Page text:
US-based medical equipment manufacturer Corvia Medical has unveiled analyses showing positive results for its Atrial Shunt, from Phase 3 REDUCE LAP-HF II trial in heart failure patients with preserved (HFpEF) or mildly reduced (HFmrEF) ejection fraction.

The REDUCE LAP-HF II trial has enrolled 626 participants at 89 centres across the US, Canada, Europe, Australia, and Japan.

In the study, around 50% of participants who received Corvia Atrial Shunt experienced a 45% reduction in HF events, and a 55% improvement in quality of life, compared to sham control.

In addition, the data offers new insights into the role of exercise in accurately predicting patients who may or may not benefit from the novel therapy.

REDUCE LAP-HF II trial co-principal investigator Sanjiv Shah said: “We are extremely encouraged by these analyses from the REDUCE LAP-HF II trial.

“Not only have we identified a large responder group comprising two-thirds of people with HFpEF, or approximately 2 million people in the US alone, but we have also learned how to identify potential patients who are most likely to derive significant benefit.”

Corvia said that its Atrial Shunt has been designed to reduce elevated left atrial pressure (LAP), the primary contributor of HF symptoms in HFpEF patients.

The shunt is placed via a catheter between the left and right atria, to allow blood flow from the high pressure left atrium to the lower pressure right atrium, and reduce HF symptoms.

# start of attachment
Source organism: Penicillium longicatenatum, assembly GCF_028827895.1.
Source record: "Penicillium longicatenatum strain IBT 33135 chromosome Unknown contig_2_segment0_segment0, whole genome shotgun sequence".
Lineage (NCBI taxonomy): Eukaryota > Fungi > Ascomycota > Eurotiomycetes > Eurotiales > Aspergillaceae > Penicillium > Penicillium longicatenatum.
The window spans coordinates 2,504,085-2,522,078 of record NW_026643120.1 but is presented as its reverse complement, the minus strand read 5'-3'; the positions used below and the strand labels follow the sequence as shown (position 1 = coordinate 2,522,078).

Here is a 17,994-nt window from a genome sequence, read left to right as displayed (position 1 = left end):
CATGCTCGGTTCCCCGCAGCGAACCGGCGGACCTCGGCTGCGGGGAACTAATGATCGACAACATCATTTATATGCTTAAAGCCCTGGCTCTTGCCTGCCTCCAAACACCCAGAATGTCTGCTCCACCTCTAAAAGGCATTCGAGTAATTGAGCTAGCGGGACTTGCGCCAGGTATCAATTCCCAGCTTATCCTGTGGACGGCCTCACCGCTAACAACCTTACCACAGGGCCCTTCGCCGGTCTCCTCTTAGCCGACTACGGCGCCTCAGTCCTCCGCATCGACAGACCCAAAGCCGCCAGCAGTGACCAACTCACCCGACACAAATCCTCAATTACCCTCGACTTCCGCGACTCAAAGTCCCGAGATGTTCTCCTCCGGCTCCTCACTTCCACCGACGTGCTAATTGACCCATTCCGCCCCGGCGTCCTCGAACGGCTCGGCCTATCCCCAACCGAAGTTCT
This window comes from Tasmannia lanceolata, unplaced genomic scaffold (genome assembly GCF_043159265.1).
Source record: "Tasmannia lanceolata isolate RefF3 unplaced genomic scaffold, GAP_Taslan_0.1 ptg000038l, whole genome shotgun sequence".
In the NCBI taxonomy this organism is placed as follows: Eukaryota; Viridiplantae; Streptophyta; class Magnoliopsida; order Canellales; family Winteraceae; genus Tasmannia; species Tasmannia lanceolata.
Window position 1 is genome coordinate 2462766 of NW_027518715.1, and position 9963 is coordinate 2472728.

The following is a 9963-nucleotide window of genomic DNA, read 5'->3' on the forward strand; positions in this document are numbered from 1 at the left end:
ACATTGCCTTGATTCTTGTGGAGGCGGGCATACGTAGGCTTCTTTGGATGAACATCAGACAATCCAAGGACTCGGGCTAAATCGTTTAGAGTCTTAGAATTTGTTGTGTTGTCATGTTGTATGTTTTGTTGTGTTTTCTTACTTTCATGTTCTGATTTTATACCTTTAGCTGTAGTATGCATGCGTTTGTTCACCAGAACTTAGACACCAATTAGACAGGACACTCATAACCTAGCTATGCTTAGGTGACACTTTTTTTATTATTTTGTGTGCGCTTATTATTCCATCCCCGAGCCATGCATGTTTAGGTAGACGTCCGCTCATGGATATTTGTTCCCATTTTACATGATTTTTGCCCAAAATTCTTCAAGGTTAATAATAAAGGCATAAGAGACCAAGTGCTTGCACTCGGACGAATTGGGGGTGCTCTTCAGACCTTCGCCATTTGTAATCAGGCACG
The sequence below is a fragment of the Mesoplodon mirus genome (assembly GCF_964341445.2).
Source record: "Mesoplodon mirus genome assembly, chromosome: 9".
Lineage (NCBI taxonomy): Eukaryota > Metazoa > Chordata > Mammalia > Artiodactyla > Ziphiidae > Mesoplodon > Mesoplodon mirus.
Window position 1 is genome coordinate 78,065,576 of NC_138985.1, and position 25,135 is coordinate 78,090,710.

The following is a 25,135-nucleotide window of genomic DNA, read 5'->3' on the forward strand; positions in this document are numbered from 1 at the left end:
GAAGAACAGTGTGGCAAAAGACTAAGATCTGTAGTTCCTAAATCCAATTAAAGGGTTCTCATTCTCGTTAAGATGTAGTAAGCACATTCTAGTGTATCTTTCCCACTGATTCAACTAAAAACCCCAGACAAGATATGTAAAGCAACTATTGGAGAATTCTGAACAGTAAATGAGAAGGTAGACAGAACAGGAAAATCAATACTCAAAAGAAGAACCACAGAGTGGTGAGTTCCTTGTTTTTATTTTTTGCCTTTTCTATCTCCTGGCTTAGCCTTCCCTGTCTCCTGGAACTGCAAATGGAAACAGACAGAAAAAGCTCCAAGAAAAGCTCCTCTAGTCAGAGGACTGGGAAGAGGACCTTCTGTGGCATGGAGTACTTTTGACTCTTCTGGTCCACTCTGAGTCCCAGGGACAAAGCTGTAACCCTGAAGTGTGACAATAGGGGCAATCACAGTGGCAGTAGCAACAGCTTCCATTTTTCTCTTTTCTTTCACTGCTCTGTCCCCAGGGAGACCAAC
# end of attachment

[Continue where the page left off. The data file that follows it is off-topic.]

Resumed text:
The independent analysis of the study found that patients with exercise pulmonary vascular resistance (PVR) and the presence of a pacemaker will affect how patients respond to atrial shunting.

In the study results, the patients without a pacemaker and with normal exercise PVR comprised 50% of the total study population and derived significant clinical benefits.

REDUCE LAP-HF II is the largest randomised controlled trial (RCT) of a device-based therapy for HFpEF patients in this population, said Corvia Medical.

Corvia Medical senior vice president and chief medical officer Jan Komtebedde said: “The Corvia Atrial Shunt is the most rigorously studied atrial shunt therapy. Exercise hemodynamic evaluation has been a key component of all our studies and its importance in identifying suitable patients for atrial shunting has now been confirmed.

“We are working with advisors and regulators to design a confirmatory study that builds on the extensive data and progressive learnings from REDUCE LAP-HF II and we look forward to bringing this breakthrough therapy to the US and international markets to help this underserved population.”